After listening to Bildad the Shuhite tell him he should repent, Job wants more. He wants an umpire. He wants an arbiter between himself and God Almighty.
VERSE 1. Then Job answered,
how can man be just with God? Job uses the Hebrew word יִּצְדַּ֖ק (“yiṣ·daq”). It means to be just or righteous.
It is a denominative verb from tsedeq, which means “right relationships.”
Job wants to be in a right relationship with God Almighty.
VERSE 3. If he is pleased to contend with him, he can’t answer him one time in a thousand.
VERSE 4. God who is wise in heart, and mighty in strength: who has hardened himself against him, and prospered?
VERSE 5. He removes the mountains, and they don’t know it, when he overturns them in his anger.
VERSE 6. He shakes the earth out of its place. Its pillars tremble.
VERSE 7. He commands the sun, and it doesn’t rise, and seals up the stars.
John 6:19. When therefore they had rowed about twenty-five or thirty stadia, they saw Jesus walking on the sea, and drawing near to the boat; and they were afraid.
makes. That is, “covers over.”
VERSE 10. He does great things past finding out; yes, marvelous things without number.
VERSE 11. Behold, he goes by me, and I don’t see him. He passes on also, but I don’t perceive him.
VERSE 12. Behold, he snatches away. Who can hinder him? Who will ask him, ‘What are you doing?’
VERSE 13. “God will not withdraw his anger. The helpers of Rahab stoop under him.
VERSE 14. How much less shall I answer him, And choose my words to argue with him?
VERSE 15. Though I were righteous, yet I wouldn’t answer him. I would make supplication to my judge.
VERSE 16. If I had called, and he had answered me, yet I wouldn’t believe that he listened to my voice.
VERSE 17. For he breaks me with a storm, and multiplies my wounds without cause.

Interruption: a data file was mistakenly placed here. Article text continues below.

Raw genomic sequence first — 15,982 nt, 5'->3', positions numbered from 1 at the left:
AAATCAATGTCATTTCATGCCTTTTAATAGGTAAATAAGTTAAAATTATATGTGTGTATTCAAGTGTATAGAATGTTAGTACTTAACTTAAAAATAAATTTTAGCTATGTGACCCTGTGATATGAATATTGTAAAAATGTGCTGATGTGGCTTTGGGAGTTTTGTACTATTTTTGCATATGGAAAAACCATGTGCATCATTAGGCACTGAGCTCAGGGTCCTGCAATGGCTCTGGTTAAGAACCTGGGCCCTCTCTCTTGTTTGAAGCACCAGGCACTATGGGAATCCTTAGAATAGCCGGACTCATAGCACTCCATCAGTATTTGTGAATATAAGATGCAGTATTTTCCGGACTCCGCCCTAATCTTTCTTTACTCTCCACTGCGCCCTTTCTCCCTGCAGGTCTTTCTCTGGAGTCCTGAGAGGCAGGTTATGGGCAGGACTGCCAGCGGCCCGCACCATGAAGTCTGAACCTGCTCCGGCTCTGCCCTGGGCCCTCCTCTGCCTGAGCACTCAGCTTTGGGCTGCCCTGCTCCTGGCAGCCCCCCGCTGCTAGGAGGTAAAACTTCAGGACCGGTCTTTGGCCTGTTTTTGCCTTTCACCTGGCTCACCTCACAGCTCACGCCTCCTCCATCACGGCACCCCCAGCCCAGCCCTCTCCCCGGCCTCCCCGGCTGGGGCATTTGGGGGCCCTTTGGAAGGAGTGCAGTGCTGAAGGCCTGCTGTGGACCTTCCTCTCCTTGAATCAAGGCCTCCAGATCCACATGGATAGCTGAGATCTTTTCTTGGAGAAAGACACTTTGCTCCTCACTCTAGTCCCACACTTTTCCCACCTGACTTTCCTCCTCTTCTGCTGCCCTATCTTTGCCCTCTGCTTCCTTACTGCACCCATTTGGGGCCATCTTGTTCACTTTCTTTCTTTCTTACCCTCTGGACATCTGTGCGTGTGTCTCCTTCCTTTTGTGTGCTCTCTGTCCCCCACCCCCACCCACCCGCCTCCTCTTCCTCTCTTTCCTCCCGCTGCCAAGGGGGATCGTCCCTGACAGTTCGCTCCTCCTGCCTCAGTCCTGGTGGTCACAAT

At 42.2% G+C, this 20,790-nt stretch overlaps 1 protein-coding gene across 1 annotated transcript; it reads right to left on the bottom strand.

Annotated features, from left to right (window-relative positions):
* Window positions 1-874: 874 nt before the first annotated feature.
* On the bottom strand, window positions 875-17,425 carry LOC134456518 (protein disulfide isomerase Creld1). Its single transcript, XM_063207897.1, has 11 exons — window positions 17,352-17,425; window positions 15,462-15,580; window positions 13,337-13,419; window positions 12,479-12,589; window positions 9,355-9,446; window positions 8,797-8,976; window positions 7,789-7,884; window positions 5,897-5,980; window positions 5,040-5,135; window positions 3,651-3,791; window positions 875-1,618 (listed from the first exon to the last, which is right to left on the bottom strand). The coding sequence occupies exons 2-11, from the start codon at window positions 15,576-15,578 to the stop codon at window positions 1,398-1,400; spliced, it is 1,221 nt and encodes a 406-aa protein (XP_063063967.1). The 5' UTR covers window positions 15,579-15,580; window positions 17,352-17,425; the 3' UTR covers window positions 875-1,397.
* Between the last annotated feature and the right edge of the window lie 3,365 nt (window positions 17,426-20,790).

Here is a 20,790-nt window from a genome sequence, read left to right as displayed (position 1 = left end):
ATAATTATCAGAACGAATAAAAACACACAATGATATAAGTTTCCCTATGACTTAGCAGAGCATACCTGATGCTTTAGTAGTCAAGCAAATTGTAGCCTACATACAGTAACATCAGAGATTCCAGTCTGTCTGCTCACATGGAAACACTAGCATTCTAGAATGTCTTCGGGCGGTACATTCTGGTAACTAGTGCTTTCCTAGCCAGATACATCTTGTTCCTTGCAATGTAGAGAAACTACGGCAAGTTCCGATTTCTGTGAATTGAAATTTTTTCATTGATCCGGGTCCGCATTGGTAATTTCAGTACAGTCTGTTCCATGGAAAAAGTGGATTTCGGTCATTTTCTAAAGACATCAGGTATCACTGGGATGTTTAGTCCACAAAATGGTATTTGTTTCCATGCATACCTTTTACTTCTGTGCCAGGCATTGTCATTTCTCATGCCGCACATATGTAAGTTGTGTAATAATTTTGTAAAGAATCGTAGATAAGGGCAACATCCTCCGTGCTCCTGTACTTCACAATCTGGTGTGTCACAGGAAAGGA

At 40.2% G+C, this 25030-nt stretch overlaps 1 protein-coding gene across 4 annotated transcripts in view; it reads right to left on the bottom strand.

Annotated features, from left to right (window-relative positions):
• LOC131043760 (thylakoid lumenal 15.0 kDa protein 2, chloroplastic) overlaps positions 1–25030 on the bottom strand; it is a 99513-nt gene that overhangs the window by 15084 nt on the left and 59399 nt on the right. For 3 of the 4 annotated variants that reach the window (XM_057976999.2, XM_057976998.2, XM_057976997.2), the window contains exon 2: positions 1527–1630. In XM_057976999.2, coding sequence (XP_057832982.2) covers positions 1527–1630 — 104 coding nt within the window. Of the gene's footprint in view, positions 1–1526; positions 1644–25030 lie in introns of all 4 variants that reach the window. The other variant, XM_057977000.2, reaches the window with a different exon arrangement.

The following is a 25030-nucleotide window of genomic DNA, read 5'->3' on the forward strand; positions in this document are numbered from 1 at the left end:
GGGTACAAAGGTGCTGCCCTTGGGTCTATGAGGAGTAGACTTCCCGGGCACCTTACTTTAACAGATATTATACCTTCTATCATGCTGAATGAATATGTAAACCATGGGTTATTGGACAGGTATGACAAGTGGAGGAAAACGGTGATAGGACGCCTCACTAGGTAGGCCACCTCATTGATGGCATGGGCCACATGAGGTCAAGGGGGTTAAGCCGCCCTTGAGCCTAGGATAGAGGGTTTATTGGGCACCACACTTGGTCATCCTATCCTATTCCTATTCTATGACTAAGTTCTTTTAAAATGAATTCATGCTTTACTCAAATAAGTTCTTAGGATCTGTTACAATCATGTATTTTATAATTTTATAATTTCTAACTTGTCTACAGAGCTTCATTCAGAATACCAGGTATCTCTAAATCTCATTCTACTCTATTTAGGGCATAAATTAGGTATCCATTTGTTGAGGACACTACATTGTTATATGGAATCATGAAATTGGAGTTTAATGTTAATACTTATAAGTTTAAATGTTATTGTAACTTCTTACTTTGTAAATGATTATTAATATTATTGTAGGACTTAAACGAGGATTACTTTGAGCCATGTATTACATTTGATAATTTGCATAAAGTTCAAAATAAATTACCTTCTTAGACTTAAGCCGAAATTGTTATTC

VERSE 18. He will not allow me to catch my breath, but fills me with bitterness.
VERSE 19. If it is a matter of strength, behold, he is mighty! If of justice, ‘Who,’ says he, ‘will summon me?’
VERSE 20. Though I am righteous, my own mouth shall condemn me. Though I am blameless, it shall prove me perverse.
I despise my life. Job is deeply suffering. He admits this truth.
Many Christians would rebuke this statement. However, it is a frank admission of the terrible extent of Job’s suffering. It is an expression of his own grief.
When they are ministering to people who are suffering, Christians should let them speak their truth.
VERSE 22. “It is all the same. Therefore I say he destroys the blameless and the wicked.
VERSE 23. If the scourge kills suddenly, he will mock at the trial of the innocent.
VERSE 24. The earth is given into the hand of the wicked. He covers the faces of its judges. If not he, then who is it?
VERSE 25. “Now my days are swifter than a runner. They flee away, they see no good.
VERSE 26. They have passed away as the swift ships, as the eagle that swoops on the prey.
VERSE 27. If I say, ‘I will forget my complaint, I will put off my sad face, and cheer up;’
VERSE 28. I am afraid of all my sorrows, I know that you will not hold me innocent.
VERSE 29. I shall be condemned. Why then do I labor in vain?
VERSE 30. If I wash myself with snow, and cleanse my hands with lye,
VERSE 31. yet you will plunge me in the ditch. My own clothes shall abhor me.
VERSE 32. For he is not a man, as I am, that I should answer him, that we should come together in judgment.
umpire. That is, “arbiter” (ESV translation).
Job wishes for an arbiter. He wants an intermediary to bridge the gap between the fearsome God and himself.
This comes up again in the next chapter:
Job 10:7. Although you know that I am not wicked, there is no one who can deliver out of your hand.
lay his hand on us both. God has given us the arbiter in the person of Jesus Christ. He takes away our sins and makes us acceptable to God.
Thanks to Jesus, we no longer fear God.
VERSE 34. Let him take his rod away from me. Let his terror not make me afraid;
VERSE 35. then I would speak, and not fear him, for I am not so in myself.
Unless otherwise noted, all Bible quotations on this page are from the World English Bible and the World Messianic Edition. These translations have no copyright restrictions. They are in the Public Domain.